Shaq was apparently trolling everyone when he made his flat-Earth comments

Finally, some reason and sense on the “flat Earth” thing. After Kyrie Irving came out at the All-Star weekend and said he believed the Earth was flat (which some still believe had to be part of a marketing campaign), Shaquille O’Neal followed up by saying he, too, believed that everything science tells us about the shape and physics of the planet is a lie

But now it turns out that on a podcast appearance, the Big Aristotle says he was messing with people.

Transcription via Ball Don’t Lie: 

Harbinger: “What’s going on with the flat Earth thing? Are you just messing with everybody with that?”
O’Neal: “No, the Earth is flat. Would you like to hear my theory?”
Harbinger: “Yeah, tell me about it.”
O’Neal: “The first part of the theory is, I’m joking, you idiots. That’s the first part of the theory. The second part is, I said jokingly that when I’m in my bus and I drive from Florida to California, which I do every summer, it seems to be flat. When I’m in my plane, and we’re getting ready to land, and I open up the window, and I’m looking at all the land that we’re flying over, it seems to be flat.”

“This world we live in, people take things too seriously, but I’m going to give the people answers to my test,” he said. “Knowing that I’m a funny guy, if something seems controversial or boom, boom, boom, you’ve got to have my funny points on, right? So now, once you have my funny points on, that should eradicate and get rid of all your negative thoughts, right? That’s what you should do when you hear a Shaquille O’Neal statement, OK? You should know that he has funny points right over here, and what did he say? Boom, boom, boom, add the funny points. You either laugh or you don’t laugh, but don’t take me seriously. When I want you to take me seriously, you will know by the tone of my voice that I’m being serious.”

“No, I don’t think that,” O’Neal told Harbinger of a flat Earth. “It was a joke, OK? So know that when Shaquille O’Neal says something, 80 percent of the time I’m being humorous, and it is a joke. And 20 percent of the time, I’m being serious, but when I’m being serious, you’ll know. You want to see me, seriously? See me and Charles Barkley going back and forth on TNT. That’s when I’m mad and when I’m serious. Other than that, you’re not going to get that out of me, so I was just joking people. The Earth is not round, it’s flat. I mean, the Earth is not flat, it’s round.”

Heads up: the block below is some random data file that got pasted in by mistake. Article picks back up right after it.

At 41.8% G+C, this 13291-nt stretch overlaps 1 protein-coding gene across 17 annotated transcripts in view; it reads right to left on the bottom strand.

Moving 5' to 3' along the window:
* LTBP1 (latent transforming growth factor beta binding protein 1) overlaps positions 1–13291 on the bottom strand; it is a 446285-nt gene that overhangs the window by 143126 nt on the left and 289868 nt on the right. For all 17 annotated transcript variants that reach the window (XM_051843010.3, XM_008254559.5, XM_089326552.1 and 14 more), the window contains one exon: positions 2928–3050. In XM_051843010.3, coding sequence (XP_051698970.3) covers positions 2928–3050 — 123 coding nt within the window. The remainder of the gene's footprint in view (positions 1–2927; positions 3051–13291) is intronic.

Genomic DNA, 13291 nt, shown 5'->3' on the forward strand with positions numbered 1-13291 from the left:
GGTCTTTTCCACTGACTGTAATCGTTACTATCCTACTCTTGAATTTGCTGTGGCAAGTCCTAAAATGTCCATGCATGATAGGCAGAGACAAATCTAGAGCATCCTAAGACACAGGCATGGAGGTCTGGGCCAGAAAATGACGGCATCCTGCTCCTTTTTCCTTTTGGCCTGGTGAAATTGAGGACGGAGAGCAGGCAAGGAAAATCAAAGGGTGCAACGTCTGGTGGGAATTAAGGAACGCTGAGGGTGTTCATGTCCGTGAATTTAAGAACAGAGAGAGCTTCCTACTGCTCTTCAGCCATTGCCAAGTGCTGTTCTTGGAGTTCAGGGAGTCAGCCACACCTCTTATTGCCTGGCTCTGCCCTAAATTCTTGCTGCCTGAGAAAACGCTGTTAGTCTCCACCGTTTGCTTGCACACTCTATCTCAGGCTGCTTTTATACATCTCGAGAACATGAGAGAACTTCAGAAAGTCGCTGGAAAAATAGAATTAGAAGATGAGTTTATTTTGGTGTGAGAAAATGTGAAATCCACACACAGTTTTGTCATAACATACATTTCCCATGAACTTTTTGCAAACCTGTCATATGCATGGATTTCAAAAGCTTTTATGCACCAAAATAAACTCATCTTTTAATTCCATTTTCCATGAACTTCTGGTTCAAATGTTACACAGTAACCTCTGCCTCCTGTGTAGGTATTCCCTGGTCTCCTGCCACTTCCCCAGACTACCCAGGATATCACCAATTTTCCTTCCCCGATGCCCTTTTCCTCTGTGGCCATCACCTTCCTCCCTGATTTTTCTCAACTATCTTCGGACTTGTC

(From Yahoo: Unfortunately, Shaquille O’Neal isn’t actually a flat-Earther: ‘I’m joking, you idiots’.)

So Shaq does not fundamentally reject the basis for all planetary science regarding Earth. Good to know. 

The bigger point here speaks to something trickier. 

Essentially, players -- current and former -- have such a built-in distrust of the media and the current environment, based on quotes being taken out of context and how every little thing is extrapolated into a controversy, combined with a natural predisposition as both athletes and multi-millionaires to want to agitate situations, that they routinely walk the line between being serious and “messing with us.” 

The only time this gets straightened out is if money is involved, if a player is at risk of losing a job or endorsement money. Then all of a sudden, the jokes stop. But there’s a little bit of a duplicitous, and honestly, at times, patronizing tone taken by a lot of players. If they don’t take the media seriously, if they make them look like fools, then they can then disregard and diminish anything that the media reports. And the media is handcuffed because all they can do is report on what the players say. And if they sound serious when they say it, it has to be reported that way. Is much of this the result of a sensationalistic news environment driven by an ever-demanding and ever-evolving audience dynamic? Absolutely. 

But it makes trying to figure out what players really say and don’t say an almost-impossible task. 

Anyway, there you go. Shaq believes the Earth is round. 

CBS Sports Writer

Matt Moore's colleagues have been known to describe him as a "maniac" in terms of his approach to covering the NBA, which he has done for CBS Sports since 2010. Moore prides himself on melding reporting,... Full Bio

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